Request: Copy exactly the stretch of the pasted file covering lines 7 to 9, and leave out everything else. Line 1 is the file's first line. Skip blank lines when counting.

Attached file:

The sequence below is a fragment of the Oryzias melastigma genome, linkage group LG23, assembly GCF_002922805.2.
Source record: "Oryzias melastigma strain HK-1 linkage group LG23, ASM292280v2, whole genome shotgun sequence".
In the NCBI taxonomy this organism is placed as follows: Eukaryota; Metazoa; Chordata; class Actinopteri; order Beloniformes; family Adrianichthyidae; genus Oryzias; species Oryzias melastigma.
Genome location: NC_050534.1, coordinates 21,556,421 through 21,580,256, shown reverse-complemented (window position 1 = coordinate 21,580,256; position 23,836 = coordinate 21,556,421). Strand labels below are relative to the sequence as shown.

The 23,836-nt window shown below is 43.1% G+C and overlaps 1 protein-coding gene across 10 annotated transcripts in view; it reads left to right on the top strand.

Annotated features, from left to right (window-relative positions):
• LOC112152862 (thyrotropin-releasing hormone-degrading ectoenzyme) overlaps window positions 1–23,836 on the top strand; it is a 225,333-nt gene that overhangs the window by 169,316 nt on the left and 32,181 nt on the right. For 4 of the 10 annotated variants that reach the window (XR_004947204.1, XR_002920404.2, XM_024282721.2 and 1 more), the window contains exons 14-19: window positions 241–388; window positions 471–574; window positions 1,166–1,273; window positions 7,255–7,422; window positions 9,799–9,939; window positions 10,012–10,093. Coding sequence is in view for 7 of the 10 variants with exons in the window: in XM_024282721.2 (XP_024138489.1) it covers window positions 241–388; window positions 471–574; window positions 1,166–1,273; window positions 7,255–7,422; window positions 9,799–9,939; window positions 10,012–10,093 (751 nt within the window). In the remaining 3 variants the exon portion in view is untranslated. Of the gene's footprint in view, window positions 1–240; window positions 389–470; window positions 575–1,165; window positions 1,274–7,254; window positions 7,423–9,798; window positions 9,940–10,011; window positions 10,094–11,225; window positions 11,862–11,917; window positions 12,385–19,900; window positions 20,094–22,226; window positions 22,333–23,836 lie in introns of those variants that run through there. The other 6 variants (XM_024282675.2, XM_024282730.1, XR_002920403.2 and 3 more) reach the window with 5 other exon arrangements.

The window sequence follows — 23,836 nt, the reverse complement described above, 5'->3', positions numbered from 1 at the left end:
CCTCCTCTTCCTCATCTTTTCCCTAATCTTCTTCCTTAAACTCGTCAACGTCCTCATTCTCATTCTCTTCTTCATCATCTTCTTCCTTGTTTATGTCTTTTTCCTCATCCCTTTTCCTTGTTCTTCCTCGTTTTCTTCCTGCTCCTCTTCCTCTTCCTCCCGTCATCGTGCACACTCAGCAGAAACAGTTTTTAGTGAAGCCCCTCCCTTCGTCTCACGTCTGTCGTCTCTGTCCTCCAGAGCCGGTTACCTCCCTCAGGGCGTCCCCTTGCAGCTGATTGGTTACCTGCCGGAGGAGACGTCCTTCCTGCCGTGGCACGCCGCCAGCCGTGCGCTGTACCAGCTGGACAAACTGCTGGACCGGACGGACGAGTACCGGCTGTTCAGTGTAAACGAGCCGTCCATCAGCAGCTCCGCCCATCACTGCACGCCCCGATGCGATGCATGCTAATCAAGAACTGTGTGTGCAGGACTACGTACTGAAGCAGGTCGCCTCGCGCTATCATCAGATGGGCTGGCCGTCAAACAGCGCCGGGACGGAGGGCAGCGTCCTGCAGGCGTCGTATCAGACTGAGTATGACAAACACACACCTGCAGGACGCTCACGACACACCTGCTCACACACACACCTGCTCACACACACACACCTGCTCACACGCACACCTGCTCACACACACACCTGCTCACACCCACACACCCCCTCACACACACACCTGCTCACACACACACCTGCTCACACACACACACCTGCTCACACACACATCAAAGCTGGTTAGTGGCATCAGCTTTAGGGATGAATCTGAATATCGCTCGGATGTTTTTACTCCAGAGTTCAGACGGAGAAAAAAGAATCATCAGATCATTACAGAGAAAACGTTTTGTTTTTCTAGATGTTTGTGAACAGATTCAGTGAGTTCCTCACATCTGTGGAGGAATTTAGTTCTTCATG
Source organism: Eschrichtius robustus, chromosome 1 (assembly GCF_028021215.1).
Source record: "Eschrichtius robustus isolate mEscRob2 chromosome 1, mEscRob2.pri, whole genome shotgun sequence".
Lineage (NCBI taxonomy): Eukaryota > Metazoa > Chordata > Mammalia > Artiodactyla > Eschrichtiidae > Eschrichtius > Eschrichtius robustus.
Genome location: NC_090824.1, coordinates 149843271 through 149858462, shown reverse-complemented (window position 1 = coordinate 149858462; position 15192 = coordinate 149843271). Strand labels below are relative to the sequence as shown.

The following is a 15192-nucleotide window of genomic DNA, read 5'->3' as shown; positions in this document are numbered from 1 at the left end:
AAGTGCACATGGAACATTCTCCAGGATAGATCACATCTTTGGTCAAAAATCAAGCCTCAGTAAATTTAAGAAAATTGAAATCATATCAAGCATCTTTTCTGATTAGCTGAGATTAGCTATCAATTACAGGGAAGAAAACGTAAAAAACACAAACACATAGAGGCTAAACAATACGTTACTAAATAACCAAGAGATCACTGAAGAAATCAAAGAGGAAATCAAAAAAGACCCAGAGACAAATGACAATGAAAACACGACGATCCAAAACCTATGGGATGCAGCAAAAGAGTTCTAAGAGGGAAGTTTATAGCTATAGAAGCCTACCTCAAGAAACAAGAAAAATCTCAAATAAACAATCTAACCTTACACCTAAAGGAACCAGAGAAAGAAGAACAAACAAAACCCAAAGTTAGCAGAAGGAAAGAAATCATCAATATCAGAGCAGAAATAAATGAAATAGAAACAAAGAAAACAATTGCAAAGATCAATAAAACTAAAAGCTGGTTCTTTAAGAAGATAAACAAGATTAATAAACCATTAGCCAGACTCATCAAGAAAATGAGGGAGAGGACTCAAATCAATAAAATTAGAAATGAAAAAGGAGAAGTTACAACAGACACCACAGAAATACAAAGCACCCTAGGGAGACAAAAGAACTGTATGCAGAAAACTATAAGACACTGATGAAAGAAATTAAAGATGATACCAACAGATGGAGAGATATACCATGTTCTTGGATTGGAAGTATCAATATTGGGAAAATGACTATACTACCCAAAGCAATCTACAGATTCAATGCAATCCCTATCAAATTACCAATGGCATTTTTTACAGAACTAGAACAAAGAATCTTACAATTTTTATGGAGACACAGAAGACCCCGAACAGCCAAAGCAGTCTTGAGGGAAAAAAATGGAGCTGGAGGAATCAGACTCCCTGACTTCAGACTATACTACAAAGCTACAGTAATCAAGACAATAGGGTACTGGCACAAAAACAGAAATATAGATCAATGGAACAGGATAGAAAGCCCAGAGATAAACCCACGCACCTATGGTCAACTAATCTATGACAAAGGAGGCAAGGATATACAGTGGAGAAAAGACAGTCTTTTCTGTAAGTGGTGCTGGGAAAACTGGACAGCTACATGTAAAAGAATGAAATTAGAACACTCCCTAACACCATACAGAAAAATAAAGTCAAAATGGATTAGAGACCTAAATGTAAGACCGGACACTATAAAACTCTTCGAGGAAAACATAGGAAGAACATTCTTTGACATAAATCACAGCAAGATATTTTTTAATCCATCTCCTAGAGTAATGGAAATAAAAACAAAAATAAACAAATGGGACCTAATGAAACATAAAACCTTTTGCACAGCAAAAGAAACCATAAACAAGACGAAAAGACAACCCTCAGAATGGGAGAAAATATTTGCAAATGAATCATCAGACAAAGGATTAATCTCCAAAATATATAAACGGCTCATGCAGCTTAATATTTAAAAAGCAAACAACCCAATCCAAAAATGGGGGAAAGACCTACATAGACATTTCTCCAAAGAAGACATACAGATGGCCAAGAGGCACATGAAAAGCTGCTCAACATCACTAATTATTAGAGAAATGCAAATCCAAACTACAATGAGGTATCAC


• LOC112152862 (thyrotropin-releasing hormone-degrading ectoenzyme) overlaps window positions 1–23,836 on the top strand; it is a 225,333-nt gene that overhangs the window by 169,316 nt on the left and 32,181 nt on the right. For 4 of the 10 annotated variants that reach the window (XR_004947204.1, XR_002920404.2, XM_024282721.2 and 1 more), the window contains exons 14-19: window positions 241–388; window positions 471–574; window positions 1,166–1,273; window positions 7,255–7,422; window positions 9,799–9,939; window positions 10,012–10,093. Coding sequence is in view for 7 of the 10 variants with exons in the window: in XM_024282721.2 (XP_024138489.1) it covers window positions 241–388; window positions 471–574; window positions 1,166–1,273; window positions 7,255–7,422; window positions 9,799–9,939; window positions 10,012–10,093 (751 nt within the window). In the remaining 3 variants the exon portion in view is untranslated. Of the gene's footprint in view, window positions 1–240; window positions 389–470; window positions 575–1,165; window positions 1,274–7,254; window positions 7,423–9,798; window positions 9,940–10,011; window positions 10,094–11,225; window positions 11,862–11,917; window positions 12,385–19,900; window positions 20,094–22,226; window positions 22,333–23,836 lie in introns of those variants that run through there. The other 6 variants (XM_024282675.2, XM_024282730.1, XR_002920403.2 and 3 more) reach the window with 5 other exon arrangements.

The window sequence follows — 23,836 nt, the reverse complement described above, 5'->3', positions numbered from 1 at the left end:
CCTCCTCTTCCTCATCTTTTCCCTAATCTTCTTCCTTAAACTCGTCAACGTCCTCATTCTCATTCTCTTCTTCATCATCTTCTTCCTTGTTTATGTCTTTTTCCTCATCCCTTTTCCTTGTTCTTCCTCGTTTTCTTCCTGCTCCTCTTCCTCTTCCTCCCGTCATCGTGCACACTCAGCAGAAACAGTTTTTAGTGAAGCCCCTCCCTTCGTCTCACGTCTGTCGTCTCTGTCCTCCAGAGCCGGTTACCTCCCTCAGGGCGTCCCCTTGCAGCTGATTGGTTACCTGCCGGAGGAGACGTCCTTCCTGCCGTGGCACGCCGCCAGCCGTGCGCTGTACCAGCTGGACAAACTGCTGGACCGGACGGACGAGTACCGGCTGTTCAGTGTAAACGAGCCGTCCATCAGCAGCTCCGCCCATCACTGCACGCCCCGATGCGATGCATGCTAATCAAGAACTGTGTGTGCAGGACTACGTACTGAAGCAGGTCGCCTCGCGCTATCATCAGATGGGCTGGCCGTCAAACAGCGCCGGGACGGAGGGCAGCGTCCTGCAGGCGTCGTATCAGACTGAGTATGACAAACACACACCTGCAGGACGCTCACGACACACCTGCTCACACACACACCTGCTCACACACACACACCTGCTCACACGCACACCTGCTCACACACACACCTGCTCACACCCACACACCCCCTCACACACACACCTGCTCACACACACACCTGCTCACACACACACACCTGCTCACACACACATCAAAGCTGGTTAGTGGCATCAGCTTTAGGGATGAATCTGAATATCGCTCGGATGTTTTTACTCCAGAGTTCAGACGGAGAAAAAAGAATCATCAGATCATTACAGAGAAAACGTTTTGTTTTTCTAGATGTTTGTGAACAGATTCAGTGAGTTCCTCACATCTGTGGAGGAATTTAGTTCTTCATG